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Mon, Feb. 13th, 2006, 09:45 am
Sometimes I hate the left

Google are under fire for censoring search results in china. Protesters seem to reckon that it is "immoral" for Google to do this and that rather than do business with China they need to break those laws and strike a blow for a very specific type of freedom!
Does anyone else get a bit of a shiver down their spines at the thought of a company being expected to act as a moral authority who can break laws when they don't suit the ethical standpoint of a vocal minority?
Of course, I know a good many of you reading this are googlers (haw) and aren't supposed to reply so - neah neah! you have google robots in your brains making you happy all the time!

Edit: Also - Robot Sex (safe for work)
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Mon, Feb. 13th, 2006 10:25 am (UTC)
mr_wombat

You could equally argue that since MSN, Yahoo and co are a lot more eager to help the chinese government Google is offering an alternative that isn't quite so dangerous for dissidents.
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Mon, Feb. 13th, 2006 10:35 am (UTC)
mr_wombat

Works for me too since it satisfies my "the protestors are full of crap" standpoint. Between this and the Homeland Security record requests nonsense the theme seems to be "Break laws and act in a moral manner provided they're the ones we deem right and proper"

Mon, Feb. 13th, 2006 12:12 pm (UTC)
natural20

You could, but I'm inclined not to. One of Google's founders said they would not do what they have done. I cannot quote verbatim from the interview (Channel4 news, 2004), but he basically said it was against the ethics of the company. Nothing I've seen from Google since then has provided a valid argument to change this standpoint.

So do Google believe that MSN etc. will colour the searches even more than Google are? What actual alternative are they offering? If they are restricted in the same way then what's the difference? And how big a pile of money are they getting for doing this good work?


Mon, Feb. 13th, 2006 12:27 pm (UTC)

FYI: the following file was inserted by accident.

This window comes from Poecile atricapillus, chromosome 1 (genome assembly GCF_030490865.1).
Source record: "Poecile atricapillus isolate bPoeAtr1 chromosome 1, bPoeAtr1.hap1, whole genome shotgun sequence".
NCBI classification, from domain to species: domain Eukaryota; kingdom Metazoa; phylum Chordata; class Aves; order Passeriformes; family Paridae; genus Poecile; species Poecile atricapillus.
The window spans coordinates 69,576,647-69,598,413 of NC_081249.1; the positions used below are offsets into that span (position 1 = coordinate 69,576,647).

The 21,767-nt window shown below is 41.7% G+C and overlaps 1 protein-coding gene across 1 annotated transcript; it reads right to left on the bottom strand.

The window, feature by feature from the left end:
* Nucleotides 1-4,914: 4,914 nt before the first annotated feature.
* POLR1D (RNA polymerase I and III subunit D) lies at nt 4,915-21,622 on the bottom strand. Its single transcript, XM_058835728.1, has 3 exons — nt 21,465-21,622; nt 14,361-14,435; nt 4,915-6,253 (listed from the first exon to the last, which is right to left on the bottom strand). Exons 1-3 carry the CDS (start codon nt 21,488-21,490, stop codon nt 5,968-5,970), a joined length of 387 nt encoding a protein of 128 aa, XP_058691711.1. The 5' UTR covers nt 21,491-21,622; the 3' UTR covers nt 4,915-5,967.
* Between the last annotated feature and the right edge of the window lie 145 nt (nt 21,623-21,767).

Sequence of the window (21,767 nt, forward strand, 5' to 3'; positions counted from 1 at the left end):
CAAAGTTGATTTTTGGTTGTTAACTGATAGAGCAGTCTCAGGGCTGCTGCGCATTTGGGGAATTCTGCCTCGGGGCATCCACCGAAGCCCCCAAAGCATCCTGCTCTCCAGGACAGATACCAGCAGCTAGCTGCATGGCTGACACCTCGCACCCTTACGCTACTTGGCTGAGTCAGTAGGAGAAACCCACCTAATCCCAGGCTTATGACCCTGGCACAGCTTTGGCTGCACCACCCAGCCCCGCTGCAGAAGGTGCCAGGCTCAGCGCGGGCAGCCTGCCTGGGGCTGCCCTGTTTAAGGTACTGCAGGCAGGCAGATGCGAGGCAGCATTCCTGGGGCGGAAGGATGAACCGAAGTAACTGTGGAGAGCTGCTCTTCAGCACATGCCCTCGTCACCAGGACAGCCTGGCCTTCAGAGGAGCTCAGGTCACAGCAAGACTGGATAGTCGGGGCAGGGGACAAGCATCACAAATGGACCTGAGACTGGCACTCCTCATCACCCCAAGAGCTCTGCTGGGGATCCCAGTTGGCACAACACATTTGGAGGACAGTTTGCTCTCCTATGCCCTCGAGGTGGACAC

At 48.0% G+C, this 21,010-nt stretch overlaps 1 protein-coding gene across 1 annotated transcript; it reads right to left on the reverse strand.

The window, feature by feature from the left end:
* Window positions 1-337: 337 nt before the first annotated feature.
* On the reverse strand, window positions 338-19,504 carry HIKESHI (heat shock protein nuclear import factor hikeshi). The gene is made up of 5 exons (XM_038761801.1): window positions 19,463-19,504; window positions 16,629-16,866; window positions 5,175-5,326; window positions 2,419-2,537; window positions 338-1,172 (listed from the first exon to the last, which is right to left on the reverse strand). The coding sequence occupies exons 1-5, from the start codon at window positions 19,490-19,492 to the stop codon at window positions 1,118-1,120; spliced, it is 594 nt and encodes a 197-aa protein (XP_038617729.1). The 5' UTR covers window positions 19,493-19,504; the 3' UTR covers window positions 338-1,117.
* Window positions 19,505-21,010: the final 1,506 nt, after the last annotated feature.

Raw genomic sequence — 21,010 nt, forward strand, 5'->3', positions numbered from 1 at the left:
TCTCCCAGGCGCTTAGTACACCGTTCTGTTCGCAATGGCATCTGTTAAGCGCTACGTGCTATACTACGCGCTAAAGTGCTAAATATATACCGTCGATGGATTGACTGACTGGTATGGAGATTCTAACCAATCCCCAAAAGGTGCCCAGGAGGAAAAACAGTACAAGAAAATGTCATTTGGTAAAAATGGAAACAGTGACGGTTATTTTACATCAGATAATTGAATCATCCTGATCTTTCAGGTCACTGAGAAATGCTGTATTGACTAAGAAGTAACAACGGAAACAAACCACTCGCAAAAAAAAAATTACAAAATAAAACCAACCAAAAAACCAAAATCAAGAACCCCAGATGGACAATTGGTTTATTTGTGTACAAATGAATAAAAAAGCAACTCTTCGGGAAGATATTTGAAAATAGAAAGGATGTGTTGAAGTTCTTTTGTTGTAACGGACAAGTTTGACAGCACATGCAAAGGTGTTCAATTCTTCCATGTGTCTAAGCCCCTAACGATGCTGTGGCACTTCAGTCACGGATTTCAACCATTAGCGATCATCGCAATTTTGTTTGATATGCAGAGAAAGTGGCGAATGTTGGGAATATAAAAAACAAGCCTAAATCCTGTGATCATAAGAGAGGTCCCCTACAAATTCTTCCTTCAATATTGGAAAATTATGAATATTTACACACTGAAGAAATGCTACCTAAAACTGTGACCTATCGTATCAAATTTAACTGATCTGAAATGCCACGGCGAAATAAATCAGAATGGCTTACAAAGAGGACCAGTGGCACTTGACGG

mr_wombat

"If they are restricted in the same way then what's the difference?"

I suppose thats the other way of looking at it. All the criticism seems to be aimed at Google when even in the worst case scenario, nothing thats been reported is any worse than what the others are doing - so I have to wonder *why* google is copping all the flack.
My understanding of the situation (and this is admittedly incomplete) so far is that where Yahoo have complied with the chinese government's requests regarding handing over data on suspected dissidents (resulting in at least one arrest/disappearance), Google has stopped at simply censoring the search results.
The cynic in me believes that since Google is a geek company (compared to Yahoo or MSN who would be more business-ey) Geeks feel that Google need to answer to them and Googles ongoing insistence on behaving like an actual company with the goal of making money (while providing excellent service) and NOT bending to all geek demands about information infuriates them.

The same sort of thing seems to apply to gamers and conventions - once the staff of any enterprise is drawn from the same pool as the customers, the customers feel that the staff's status as community members outweighs their obligation to the enterprise. I reckon it could be a phenomon... cognitive dissonance or something.

Mon, Feb. 13th, 2006 12:32 pm (UTC)
natural20

I suppose thats the other way of looking at it. All the criticism seems to be aimed at Google when even in the worst case scenario, nothing thats been reported is any worse than what the others are doing - so I have to wonder *why* google is copping all the flack.